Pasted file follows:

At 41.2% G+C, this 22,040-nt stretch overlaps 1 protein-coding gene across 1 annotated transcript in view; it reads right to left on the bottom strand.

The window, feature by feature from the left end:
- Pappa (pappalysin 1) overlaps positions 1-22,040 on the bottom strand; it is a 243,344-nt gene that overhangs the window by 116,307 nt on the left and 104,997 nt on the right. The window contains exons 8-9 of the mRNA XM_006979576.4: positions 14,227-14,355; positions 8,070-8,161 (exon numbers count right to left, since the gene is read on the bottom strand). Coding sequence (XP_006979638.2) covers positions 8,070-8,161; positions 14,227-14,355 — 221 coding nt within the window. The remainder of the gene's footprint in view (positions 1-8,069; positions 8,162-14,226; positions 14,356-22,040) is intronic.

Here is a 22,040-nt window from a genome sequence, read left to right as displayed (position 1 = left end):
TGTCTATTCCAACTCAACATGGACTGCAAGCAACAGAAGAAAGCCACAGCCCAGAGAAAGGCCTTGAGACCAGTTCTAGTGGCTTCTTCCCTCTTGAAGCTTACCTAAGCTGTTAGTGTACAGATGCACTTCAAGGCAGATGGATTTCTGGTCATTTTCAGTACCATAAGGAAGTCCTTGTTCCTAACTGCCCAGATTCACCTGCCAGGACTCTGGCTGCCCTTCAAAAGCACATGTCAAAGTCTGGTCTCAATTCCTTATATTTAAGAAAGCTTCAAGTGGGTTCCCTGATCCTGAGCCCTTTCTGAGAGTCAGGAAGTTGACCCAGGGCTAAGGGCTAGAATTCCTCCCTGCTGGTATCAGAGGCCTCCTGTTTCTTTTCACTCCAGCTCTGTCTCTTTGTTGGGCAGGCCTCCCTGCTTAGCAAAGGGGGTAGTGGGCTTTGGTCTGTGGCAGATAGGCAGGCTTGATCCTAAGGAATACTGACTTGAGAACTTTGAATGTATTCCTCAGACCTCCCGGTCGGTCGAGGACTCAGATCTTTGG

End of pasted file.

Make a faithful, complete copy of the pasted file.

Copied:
At 41.2% G+C, this 22,040-nt stretch overlaps 1 protein-coding gene across 1 annotated transcript in view; it reads right to left on the bottom strand.

The window, feature by feature from the left end:
- Pappa (pappalysin 1) overlaps positions 1-22,040 on the bottom strand; it is a 243,344-nt gene that overhangs the window by 116,307 nt on the left and 104,997 nt on the right. The window contains exons 8-9 of the mRNA XM_006979576.4: positions 14,227-14,355; positions 8,070-8,161 (exon numbers count right to left, since the gene is read on the bottom strand). Coding sequence (XP_006979638.2) covers positions 8,070-8,161; positions 14,227-14,355 — 221 coding nt within the window. The remainder of the gene's footprint in view (positions 1-8,069; positions 8,162-14,226; positions 14,356-22,040) is intronic.

Here is a 22,040-nt window from a genome sequence, read left to right as displayed (position 1 = left end):
TGTCTATTCCAACTCAACATGGACTGCAAGCAACAGAAGAAAGCCACAGCCCAGAGAAAGGCCTTGAGACCAGTTCTAGTGGCTTCTTCCCTCTTGAAGCTTACCTAAGCTGTTAGTGTACAGATGCACTTCAAGGCAGATGGATTTCTGGTCATTTTCAGTACCATAAGGAAGTCCTTGTTCCTAACTGCCCAGATTCACCTGCCAGGACTCTGGCTGCCCTTCAAAAGCACATGTCAAAGTCTGGTCTCAATTCCTTATATTTAAGAAAGCTTCAAGTGGGTTCCCTGATCCTGAGCCCTTTCTGAGAGTCAGGAAGTTGACCCAGGGCTAAGGGCTAGAATTCCTCCCTGCTGGTATCAGAGGCCTCCTGTTTCTTTTCACTCCAGCTCTGTCTCTTTGTTGGGCAGGCCTCCCTGCTTAGCAAAGGGGGTAGTGGGCTTTGGTCTGTGGCAGATAGGCAGGCTTGATCCTAAGGAATACTGACTTGAGAACTTTGAATGTATTCCTCAGACCTCCCGGTCGGTCGAGGACTCAGATCTTTGG